In the context of this debt increase it makes no sense to sell assets paying 8% pa to the Government in order not to borrow a fraction of the total amount of debt they racking up at approx 2.5%, they would have been better to borrow an additional $4b (total from asset sales) ring-fence 50% of the dividends for repayment of that $4b and repay it at the higher rate of 4%, then still have that income when then debt is repaid, the asset sales will not pay the interest for a year on the debt the national govt has racked up, or cover the cost tax break for the top 10% to date let alone the future, and the money has been spent on things like:
Only $90m of the $2.1b of Future Investment Fund cash has been allocated to health sector projects, while schools have so far got around $84m of their promised $1b.
More than $900m of the $2.1b cash stash has been allocated to the rebuilding of Christchurch. That includes $426m for the redevelopment of Christchurch and Burwood Hospitals. (surely insurance should cover this or is this a hidden bailout) full article   [Abridged]


Mixed message

Those links each say conflicting things. As you pointed out the statistics vary depending on how they are calculated. What the Govt will be judged on is whether it has delivered what it said it would, and in the economic sense you would have to say it has. You need to have a surplus to pay down debt and I think you are conveniently forgetting about the recession which the Labour Govt economic settings were not prepared for. Bill English has achieved his stated goals by making cuts here and there and selling parts of assets but at the end of the day they did what they said they would do.

The proof

While there is some variation depending on the source and just how its calculated, here's the proof 

• NZ Government Debt 1990-2011 
• NZ Government debt to GDP 
• NZ debt clock 
• Government debt: more or less the same 

Whichever way you look at it, this Government has massively increased long term debt in order to balance the short term books; previous governments had actually been paying down debt. The first two links show this emphatically. [Abridged]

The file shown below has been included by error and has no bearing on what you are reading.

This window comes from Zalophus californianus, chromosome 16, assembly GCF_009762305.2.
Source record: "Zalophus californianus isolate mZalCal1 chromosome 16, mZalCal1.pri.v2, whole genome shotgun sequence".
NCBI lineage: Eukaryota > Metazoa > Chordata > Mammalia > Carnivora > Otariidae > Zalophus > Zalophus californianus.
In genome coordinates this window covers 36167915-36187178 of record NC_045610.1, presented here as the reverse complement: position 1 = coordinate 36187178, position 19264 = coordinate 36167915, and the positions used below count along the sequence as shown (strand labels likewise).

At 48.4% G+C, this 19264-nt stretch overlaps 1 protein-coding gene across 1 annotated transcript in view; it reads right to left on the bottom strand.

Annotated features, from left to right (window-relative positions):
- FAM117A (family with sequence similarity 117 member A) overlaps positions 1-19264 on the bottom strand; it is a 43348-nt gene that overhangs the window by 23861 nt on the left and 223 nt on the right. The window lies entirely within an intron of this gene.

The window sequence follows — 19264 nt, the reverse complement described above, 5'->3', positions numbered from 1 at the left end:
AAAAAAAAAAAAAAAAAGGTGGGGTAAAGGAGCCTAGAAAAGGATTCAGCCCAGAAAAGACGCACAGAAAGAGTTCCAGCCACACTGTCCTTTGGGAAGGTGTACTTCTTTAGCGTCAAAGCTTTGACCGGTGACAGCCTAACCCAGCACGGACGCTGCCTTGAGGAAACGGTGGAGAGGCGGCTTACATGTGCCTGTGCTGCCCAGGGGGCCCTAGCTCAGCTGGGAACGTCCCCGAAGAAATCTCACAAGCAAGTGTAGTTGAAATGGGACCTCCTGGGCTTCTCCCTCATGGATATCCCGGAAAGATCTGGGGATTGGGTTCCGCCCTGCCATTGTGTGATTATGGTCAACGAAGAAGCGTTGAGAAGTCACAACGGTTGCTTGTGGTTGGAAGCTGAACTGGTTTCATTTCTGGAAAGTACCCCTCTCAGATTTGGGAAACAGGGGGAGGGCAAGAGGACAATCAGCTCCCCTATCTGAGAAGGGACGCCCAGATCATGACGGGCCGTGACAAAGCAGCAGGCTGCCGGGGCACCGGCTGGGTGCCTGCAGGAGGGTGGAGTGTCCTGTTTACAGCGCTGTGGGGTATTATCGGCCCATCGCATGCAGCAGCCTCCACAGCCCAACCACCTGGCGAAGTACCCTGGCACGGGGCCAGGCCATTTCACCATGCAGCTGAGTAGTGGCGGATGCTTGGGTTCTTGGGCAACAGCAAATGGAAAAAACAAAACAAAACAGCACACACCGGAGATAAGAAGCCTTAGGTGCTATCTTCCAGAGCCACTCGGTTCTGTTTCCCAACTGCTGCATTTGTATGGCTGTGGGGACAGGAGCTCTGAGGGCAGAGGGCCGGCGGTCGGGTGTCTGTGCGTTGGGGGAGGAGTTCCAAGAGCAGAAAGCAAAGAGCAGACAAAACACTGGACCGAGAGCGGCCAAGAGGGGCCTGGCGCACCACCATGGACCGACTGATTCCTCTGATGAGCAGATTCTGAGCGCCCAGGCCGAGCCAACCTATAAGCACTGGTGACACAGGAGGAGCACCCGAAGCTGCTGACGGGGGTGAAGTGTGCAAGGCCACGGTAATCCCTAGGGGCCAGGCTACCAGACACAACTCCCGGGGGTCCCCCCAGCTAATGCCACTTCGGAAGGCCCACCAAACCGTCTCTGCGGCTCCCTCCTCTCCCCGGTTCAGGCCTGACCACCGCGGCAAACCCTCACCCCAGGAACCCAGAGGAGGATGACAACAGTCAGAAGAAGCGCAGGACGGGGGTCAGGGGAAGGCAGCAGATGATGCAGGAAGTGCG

Lynden: There hasn't been a Govt in recent history that didn't rack up debt - including Helen's. Don't forget that recession either.

Filling the gaps

Lynden: that's exactly it - National needs the asset sales to pay for their tax cuts for the rich. If they hadn't cut the taxes they wouldn't need to sell the assets. Problem of course is that selling some stuff off to try and plug the budget deficit is a temporary solution, now they've sold the income earning properties next year they still have to fill the gap from the missing taxes plus the missing income from the sold assets.

John Key's rich mates are running all the way to the bank thanks to this silly plan. Long term we'll have to buy our way of this National hole - do you think they'll do it by increasing just the taxes on the rich to make up for what they've not been paying? Probably not. Sadly the world never works that way. 


sv3nn0: Actually it was Labour who had reduced debt to $18b. It's National who have broken out the credit card by increasing debt to $80b during their time in government. The income from assets sales doesnt even cover the lost revenue to date from their tax cuts for the top 10% (which equals about $1b lost a year) or cover the interest on the $62b in extra debtm let alone do both. On top of that, only a small amount has been actually spent on the items that it was supposedly to be used for.

We will now as a country lose that percentage of the income from those assets each and every year. Surely it would have better to retain the assets and ring fence 49% of the income for schools and hospitals. Then at least it would be ongoing and not a one-off.


Alternatives then?

Still no alternatives to asset sales then, Clayton? Or will Labour be getting the credit card out again? 

Lies, damned lies, and statistics

"Three in four New Zealanders said no, we don't agree with Labour and the Greens," Key told media yesterday at Hobsonville Airbase in Auckland." Using the same accounting method and assuming Key was right in his recent claim that he had the mandate to sell assets from the previous election, then 65% of New Zealanders had already voted against asset sales in the last election (eligible voters who did not vote for National). Funnily enough, this is almost exactly the same percentage of the population that voted against the asset sales in the referendum (67%). The figure of 75% support for the policy is, at best, his own private fantasy.